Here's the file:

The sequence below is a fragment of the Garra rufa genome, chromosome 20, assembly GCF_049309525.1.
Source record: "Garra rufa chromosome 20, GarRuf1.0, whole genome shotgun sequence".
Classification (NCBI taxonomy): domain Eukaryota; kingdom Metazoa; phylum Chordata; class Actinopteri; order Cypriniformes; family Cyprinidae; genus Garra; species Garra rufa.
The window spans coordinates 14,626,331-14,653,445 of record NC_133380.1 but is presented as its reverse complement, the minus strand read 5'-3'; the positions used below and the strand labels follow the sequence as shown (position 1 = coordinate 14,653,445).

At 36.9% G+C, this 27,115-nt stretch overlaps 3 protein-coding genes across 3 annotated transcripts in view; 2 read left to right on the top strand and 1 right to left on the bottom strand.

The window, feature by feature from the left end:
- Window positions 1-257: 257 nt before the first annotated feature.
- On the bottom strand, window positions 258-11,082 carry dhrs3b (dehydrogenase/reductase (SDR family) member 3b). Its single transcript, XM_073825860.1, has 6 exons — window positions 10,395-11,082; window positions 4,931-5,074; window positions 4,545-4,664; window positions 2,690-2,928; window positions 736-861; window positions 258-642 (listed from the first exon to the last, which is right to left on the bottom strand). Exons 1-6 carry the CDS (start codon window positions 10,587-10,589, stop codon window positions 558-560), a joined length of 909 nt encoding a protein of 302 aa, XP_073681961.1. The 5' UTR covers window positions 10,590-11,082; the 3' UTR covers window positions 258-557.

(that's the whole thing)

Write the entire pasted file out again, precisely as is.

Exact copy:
The sequence below is a fragment of the Garra rufa genome, chromosome 20, assembly GCF_049309525.1.
Source record: "Garra rufa chromosome 20, GarRuf1.0, whole genome shotgun sequence".
Classification (NCBI taxonomy): domain Eukaryota; kingdom Metazoa; phylum Chordata; class Actinopteri; order Cypriniformes; family Cyprinidae; genus Garra; species Garra rufa.
The window spans coordinates 14,626,331-14,653,445 of record NC_133380.1 but is presented as its reverse complement, the minus strand read 5'-3'; the positions used below and the strand labels follow the sequence as shown (position 1 = coordinate 14,653,445).

At 36.9% G+C, this 27,115-nt stretch overlaps 3 protein-coding genes across 3 annotated transcripts in view; 2 read left to right on the top strand and 1 right to left on the bottom strand.

The window, feature by feature from the left end:
- Window positions 1-257: 257 nt before the first annotated feature.
- On the bottom strand, window positions 258-11,082 carry dhrs3b (dehydrogenase/reductase (SDR family) member 3b). Its single transcript, XM_073825860.1, has 6 exons — window positions 10,395-11,082; window positions 4,931-5,074; window positions 4,545-4,664; window positions 2,690-2,928; window positions 736-861; window positions 258-642 (listed from the first exon to the last, which is right to left on the bottom strand). Exons 1-6 carry the CDS (start codon window positions 10,587-10,589, stop codon window positions 558-560), a joined length of 909 nt encoding a protein of 302 aa, XP_073681961.1. The 5' UTR covers window positions 10,590-11,082; the 3' UTR covers window positions 258-557.